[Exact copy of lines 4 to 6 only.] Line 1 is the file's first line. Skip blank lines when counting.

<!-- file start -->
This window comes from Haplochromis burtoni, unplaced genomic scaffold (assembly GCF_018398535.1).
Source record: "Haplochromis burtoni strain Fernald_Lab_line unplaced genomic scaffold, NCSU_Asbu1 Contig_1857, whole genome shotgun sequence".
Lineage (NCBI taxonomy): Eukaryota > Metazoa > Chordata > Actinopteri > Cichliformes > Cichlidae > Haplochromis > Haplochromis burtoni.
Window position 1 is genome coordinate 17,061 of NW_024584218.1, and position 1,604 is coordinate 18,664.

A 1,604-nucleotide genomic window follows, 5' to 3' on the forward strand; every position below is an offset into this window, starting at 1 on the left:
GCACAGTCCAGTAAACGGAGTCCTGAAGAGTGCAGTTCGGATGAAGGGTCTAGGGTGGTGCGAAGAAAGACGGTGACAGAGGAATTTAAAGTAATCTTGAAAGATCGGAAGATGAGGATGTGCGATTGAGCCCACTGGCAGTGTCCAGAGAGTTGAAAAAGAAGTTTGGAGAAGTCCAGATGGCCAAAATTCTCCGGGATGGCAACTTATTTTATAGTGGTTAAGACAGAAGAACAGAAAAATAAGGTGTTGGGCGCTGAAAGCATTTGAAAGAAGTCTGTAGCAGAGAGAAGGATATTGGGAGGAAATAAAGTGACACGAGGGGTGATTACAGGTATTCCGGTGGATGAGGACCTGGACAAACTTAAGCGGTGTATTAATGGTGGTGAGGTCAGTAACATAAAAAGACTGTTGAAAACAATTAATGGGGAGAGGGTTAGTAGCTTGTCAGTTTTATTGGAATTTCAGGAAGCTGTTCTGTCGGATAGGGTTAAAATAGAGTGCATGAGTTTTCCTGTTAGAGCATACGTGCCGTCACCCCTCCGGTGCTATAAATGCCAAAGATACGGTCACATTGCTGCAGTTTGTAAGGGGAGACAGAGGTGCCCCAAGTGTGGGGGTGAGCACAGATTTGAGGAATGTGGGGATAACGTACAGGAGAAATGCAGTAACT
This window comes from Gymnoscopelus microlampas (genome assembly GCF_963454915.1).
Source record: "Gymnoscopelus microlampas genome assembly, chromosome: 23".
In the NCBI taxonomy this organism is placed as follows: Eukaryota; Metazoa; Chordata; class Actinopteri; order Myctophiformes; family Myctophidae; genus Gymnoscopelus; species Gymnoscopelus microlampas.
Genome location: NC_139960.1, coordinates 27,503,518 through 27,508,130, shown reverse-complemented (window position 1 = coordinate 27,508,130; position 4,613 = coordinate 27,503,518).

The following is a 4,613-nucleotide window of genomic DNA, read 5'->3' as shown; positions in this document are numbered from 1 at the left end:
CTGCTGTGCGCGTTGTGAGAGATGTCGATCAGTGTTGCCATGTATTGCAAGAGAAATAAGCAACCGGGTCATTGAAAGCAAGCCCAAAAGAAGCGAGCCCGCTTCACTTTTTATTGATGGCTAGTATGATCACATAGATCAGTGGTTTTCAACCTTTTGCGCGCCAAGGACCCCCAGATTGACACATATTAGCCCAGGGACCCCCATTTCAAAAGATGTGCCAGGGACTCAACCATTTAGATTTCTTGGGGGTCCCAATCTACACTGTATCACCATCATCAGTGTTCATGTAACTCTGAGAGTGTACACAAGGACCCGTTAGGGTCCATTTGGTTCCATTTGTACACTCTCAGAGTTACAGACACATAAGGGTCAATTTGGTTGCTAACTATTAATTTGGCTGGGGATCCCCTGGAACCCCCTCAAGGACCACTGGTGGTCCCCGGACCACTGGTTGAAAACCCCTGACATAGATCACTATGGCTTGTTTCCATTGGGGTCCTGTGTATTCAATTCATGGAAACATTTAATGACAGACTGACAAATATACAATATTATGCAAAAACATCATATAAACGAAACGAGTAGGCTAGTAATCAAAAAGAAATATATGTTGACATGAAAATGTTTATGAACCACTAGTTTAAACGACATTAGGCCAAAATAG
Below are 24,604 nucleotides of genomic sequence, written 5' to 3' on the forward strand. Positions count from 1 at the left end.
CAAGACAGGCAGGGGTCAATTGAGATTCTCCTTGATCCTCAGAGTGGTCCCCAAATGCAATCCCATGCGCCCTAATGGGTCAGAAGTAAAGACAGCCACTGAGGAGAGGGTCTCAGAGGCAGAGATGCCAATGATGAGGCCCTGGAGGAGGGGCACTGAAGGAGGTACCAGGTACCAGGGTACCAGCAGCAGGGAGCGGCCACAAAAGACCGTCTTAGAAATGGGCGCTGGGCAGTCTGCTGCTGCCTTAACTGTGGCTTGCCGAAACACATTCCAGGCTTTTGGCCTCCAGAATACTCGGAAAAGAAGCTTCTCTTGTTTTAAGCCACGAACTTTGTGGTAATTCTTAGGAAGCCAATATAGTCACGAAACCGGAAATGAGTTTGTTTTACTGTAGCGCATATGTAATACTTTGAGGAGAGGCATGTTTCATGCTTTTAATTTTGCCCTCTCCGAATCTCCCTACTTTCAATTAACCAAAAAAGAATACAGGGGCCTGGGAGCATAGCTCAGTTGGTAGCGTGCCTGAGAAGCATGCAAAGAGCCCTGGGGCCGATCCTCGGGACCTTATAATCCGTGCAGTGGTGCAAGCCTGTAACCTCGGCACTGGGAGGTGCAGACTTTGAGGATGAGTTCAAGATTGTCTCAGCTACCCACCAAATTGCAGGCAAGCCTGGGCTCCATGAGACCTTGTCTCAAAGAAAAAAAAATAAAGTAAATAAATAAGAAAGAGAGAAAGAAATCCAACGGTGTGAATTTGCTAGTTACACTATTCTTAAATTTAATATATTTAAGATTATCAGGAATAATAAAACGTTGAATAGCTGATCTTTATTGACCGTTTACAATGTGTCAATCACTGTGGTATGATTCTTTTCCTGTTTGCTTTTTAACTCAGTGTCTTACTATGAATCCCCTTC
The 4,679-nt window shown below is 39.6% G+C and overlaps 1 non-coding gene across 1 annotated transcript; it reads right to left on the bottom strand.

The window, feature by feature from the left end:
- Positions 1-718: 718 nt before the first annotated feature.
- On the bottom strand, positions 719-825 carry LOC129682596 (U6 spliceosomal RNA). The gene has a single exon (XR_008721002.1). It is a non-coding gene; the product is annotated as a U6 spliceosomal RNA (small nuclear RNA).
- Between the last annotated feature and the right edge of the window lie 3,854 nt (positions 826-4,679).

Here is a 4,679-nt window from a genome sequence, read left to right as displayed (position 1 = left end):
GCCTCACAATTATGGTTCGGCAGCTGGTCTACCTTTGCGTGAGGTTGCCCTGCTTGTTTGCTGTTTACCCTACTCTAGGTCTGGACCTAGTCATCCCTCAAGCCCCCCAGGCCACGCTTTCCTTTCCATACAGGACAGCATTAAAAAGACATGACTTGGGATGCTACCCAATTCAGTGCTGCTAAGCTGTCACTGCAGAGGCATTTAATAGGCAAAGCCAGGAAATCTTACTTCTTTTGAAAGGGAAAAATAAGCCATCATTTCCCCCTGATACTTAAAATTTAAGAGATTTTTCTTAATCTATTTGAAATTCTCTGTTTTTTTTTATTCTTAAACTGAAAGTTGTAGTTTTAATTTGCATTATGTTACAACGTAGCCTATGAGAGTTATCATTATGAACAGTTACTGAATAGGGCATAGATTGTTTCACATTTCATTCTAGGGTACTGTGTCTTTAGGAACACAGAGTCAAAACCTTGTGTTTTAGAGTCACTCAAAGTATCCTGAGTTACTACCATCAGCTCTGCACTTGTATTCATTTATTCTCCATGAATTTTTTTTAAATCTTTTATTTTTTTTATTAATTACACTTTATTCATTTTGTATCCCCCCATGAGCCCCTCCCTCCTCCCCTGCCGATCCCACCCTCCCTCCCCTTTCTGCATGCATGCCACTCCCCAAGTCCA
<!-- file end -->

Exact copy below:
Window position 1 is genome coordinate 17,061 of NW_024584218.1, and position 1,604 is coordinate 18,664.

A 1,604-nucleotide genomic window follows, 5' to 3' on the forward strand; every position below is an offset into this window, starting at 1 on the left:
GCACAGTCCAGTAAACGGAGTCCTGAAGAGTGCAGTTCGGATGAAGGGTCTAGGGTGGTGCGAAGAAAGACGGTGACAGAGGAATTTAAAGTAATCTTGAAAGATCGGAAGATGAGGATGTGCGATTGAGCCCACTGGCAGTGTCCAGAGAGTTGAAAAAGAAGTTTGGAGAAGTCCAGATGGCCAAAATTCTCCGGGATGGCAACTTATTTTATAGTGGTTAAGACAGAAGAACAGAAAAATAAGGTGTTGGGCGCTGAAAGCATTTGAAAGAAGTCTGTAGCAGAGAGAAGGATATTGGGAGGAAATAAAGTGACACGAGGGGTGATTACAGGTATTCCGGTGGATGAGGACCTGGACAAACTTAAGCGGTGTATTAATGGTGGTGAGGTCAGTAACATAAAAAGACTGTTGAAAACAATTAATGGGGAGAGGGTTAGTAGCTTGTCAGTTTTATTGGAATTTCAGGAAGCTGTTCTGTCGGATAGGGTTAAAATAGAGTGCATGAGTTTTCCTGTTAGAGCATACGTGCCGTCACCCCTCCGGTGCTATAAATGCCAAAGATACGGTCACATTGCTGCAGTTTGTAAGGGGAGACAGAGGTGCCCCAAGTGTGGGGGTGAGCACAGATTTGAGGAATGTGGGGATAACGTACAGGAGAAATGCAGTAACT